That you really need a supportive partner or a fricken superwoman cape to BF. There is no schedule no rhyme or reason with on demand feeding. Someone has to bring you food/water while you sit on the sofa with your boobs out. There can be no expectations of routine in the early weeks.

That it would mean putting my older child a far second for a good couple of weeks because I had to do the feeding. But it did make for a closer relationship between DH and DC1.

If it you crack and bleed INSIST someone else checks for tongue tie/lip tie. If the latch it sorted it really should hurt.

That after you get going for a few months it get MUCH easier.

That there are very good health reasons to BF. Sometimes these seem to be minimised to make FF mums feel better. But it ain't the same for health outcomes. So when you are cracked and bleeding you remember why the hell you are doing this!

SleepForTheWeak Tue 14-Feb-17 23:49:12

Thank you everyone! I'm speaking at a class with others who will talk about different aspects of baby rearing, I only have a small slot so I don't think I'll focus on too many of the negatives but definitely things like cluster feeding/waiting for milk to come on etc will help. I didn't know any of that and thought my DD wasn't getting enough.

teaandbiscuitsforme Wed 15-Feb-17 07:27:09

Definitely cluster feeding and the fact that the number of feeds and length of feed doesn't matter, just to keep feeding.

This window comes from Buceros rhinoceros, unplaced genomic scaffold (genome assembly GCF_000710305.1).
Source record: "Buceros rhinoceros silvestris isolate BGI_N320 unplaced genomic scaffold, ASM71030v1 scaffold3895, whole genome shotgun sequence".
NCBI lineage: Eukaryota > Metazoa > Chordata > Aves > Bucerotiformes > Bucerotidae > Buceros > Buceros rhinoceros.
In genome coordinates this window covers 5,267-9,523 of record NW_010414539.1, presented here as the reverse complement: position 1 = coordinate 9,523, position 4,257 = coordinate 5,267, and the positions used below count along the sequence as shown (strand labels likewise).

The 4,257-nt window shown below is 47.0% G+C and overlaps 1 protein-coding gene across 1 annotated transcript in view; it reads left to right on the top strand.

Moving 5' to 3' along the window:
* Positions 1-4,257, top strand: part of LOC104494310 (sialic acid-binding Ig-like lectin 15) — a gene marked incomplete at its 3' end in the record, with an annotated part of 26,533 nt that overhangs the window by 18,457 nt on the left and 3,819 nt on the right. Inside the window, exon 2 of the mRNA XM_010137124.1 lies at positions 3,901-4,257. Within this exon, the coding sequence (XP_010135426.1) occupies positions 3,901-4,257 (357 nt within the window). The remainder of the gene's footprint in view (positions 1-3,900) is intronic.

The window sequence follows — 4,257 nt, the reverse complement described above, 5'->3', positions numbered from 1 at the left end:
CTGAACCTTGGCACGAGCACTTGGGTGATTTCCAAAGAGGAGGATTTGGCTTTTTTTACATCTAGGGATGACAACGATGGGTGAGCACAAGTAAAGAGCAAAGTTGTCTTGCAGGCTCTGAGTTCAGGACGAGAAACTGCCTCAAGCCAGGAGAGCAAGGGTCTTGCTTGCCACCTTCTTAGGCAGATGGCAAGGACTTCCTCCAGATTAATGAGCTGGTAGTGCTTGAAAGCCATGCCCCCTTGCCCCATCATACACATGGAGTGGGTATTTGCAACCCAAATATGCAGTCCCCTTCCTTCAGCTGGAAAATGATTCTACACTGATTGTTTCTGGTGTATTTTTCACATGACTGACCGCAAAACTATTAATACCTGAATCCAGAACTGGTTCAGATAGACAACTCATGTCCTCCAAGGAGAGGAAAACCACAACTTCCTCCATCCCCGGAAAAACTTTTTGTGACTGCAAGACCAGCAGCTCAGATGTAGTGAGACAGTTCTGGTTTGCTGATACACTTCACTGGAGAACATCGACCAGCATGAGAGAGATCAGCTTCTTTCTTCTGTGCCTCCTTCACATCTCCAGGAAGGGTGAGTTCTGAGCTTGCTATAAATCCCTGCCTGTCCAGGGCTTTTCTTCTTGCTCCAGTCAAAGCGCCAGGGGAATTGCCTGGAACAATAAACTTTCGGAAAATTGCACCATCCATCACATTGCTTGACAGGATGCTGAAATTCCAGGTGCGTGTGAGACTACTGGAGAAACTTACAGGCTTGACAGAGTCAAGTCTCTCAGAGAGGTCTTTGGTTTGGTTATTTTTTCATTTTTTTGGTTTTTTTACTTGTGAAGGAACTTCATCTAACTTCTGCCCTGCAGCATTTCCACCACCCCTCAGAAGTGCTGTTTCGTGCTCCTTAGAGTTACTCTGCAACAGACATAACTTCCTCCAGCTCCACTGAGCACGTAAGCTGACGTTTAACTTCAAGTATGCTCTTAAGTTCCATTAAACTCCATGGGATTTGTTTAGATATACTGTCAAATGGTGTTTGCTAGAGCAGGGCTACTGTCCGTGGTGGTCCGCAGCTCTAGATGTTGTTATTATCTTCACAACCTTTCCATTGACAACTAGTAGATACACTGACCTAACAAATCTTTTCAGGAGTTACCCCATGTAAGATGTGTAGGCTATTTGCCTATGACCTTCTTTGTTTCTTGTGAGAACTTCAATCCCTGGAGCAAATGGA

Also that co-sleeping and BF lying down is the way to get the most sleep!

mycatloveslego Wed 15-Feb-17 07:37:28

To be aware of the resources and groups available to help you in your area. I was refused any help in the hospital and the midwife who visited me was too busy. If it hadn't been for the breast feeding groups, La Leche league/NCT and a private lactation consultant I would never have managed it.

riddles26 Wed 15-Feb-17 08:45:47

Definitely cluster feeding but put a positive light on it - to be prepared, have a comfortable spot in front of the tv with lots of box sets and drinks and food to hand. It is a lovely time with baby if you aren't expecting each feed to be the last and thinking of all the other things you want to do

That it is really painful, even with a good latch - and that pain lasts for 3-4 weeks. I was constantly told that if going well, there should be no pain and was so worried when I was still in pain at 4 weeks but it was totally normal.
...But somewhere between 5 and 7 weeks, you will turn a corner and it will become the easiest thing ever. So convenient not to worry about bottles, sterilising etc. So easy to leave the house too.

And a major positive - you loose all your pregnancy weight so quickly when breastfeeding. Was back in my pre-pregnancy jeans at 4 weeks (despite eating like a horse) smile